The ŠKODA ‘Local Hazard Information Service’ provides drivers with detailed information about current road conditions. By collecting and evaluating anonymous vehicle data, the system is able to warn of approaching hazards such as slippery or damaged road surfaces via the infotainment system, actively increasing safety in the process.
Accelerometers and ABS sensors – that measure the acceleration and braking of the car – allow the required data to be captured continuously during each journey. Meanwhile, innovative virtual sensors estimate the friction between the tyres and the road surface based on wheel slip. The combined data is anonymised and transmitted to the cloud, where aggregated information from all connected vehicles is paired with metadata, such as weather information or previous measurements. Using the data collected, the road network can be displayed as a precise three-dimensional model, which is used to send alerts to vehicles when they find themselves approaching or within an area with bad road surfaces.
If a connected vehicle encounters icy conditions, for example, the driver will be alerted via the vehicle’s infotainment system based on information acquired by the car itself. This information is then anonymously transmitted via the Car-to-Cloud application, alerting nearby drivers – the more connected cars that encounter the affected road, the more ‘swarm’ data is produced and the more accurate the maps, information and driver alerts will become.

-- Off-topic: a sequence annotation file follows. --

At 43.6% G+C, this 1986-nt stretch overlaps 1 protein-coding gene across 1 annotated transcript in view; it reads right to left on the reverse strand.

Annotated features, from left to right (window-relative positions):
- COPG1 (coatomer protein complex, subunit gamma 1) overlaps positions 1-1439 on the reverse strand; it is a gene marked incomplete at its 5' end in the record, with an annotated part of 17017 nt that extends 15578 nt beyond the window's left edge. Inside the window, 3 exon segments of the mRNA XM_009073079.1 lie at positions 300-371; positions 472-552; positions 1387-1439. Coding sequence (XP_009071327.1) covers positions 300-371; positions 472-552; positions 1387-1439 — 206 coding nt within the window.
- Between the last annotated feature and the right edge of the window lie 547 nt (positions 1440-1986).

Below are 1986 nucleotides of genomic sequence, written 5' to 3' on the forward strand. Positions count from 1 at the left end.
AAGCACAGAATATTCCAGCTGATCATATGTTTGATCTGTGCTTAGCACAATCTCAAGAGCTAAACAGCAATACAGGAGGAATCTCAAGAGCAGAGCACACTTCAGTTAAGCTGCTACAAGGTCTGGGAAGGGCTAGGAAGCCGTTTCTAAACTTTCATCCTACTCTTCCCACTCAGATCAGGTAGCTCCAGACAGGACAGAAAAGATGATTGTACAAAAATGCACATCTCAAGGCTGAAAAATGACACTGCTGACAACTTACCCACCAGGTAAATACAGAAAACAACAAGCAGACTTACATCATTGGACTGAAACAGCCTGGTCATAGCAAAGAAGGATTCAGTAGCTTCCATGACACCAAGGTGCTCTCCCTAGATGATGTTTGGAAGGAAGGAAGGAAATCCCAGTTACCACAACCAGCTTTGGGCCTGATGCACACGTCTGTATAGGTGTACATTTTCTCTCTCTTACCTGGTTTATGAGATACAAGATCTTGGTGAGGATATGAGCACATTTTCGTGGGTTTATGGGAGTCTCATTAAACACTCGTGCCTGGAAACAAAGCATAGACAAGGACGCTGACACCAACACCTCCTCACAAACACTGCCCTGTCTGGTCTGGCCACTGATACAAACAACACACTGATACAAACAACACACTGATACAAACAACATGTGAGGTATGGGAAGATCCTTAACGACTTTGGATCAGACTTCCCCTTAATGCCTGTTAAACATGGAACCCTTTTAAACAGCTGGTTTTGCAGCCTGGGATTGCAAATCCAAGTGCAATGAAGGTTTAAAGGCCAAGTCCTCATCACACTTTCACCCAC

This swarm intelligence enables precise analysis, helping to build the self-learning system. Over the course of 2021, more than 1.7 million Volkswagen Group vehicles in Europe will supply data, a figure set to rise to more than three million by the end of 2022. The ‘Local Hazard Information Service’ is available for the Enyaq iV, Fabia, Kamiq, Kodiaq, Octavia, Scala and Superb in the UK and is part of ŠKODA Connect services. The service can be used in 30 countries, provided that the vehicle features the Amundsen or Columbus infotainment system.
Sensor data opens up numerous usage opportunities
The underlying technology can be used for numerous other applications too: for example, road authorities can use the data to obtain real-time information about different road sections, allowing them to gain insight into the condition of the road network. They can find out where the potholes are, which areas are slippery when wet, or tend to freeze quickly. The data can also provide information as to which roads have already been gritted or cleared.
Sebastian Lasek, Head of Product Line Connectivity at ŠKODA, stated: “The system uses the car’s sensors to detect challenging road conditions in advance. To this end, the ‘Local Hazard Information Service’ increases active safety for drivers and passengers. We are continuously developing our connectivity services to offer our customers extra safety features and even more convenience.”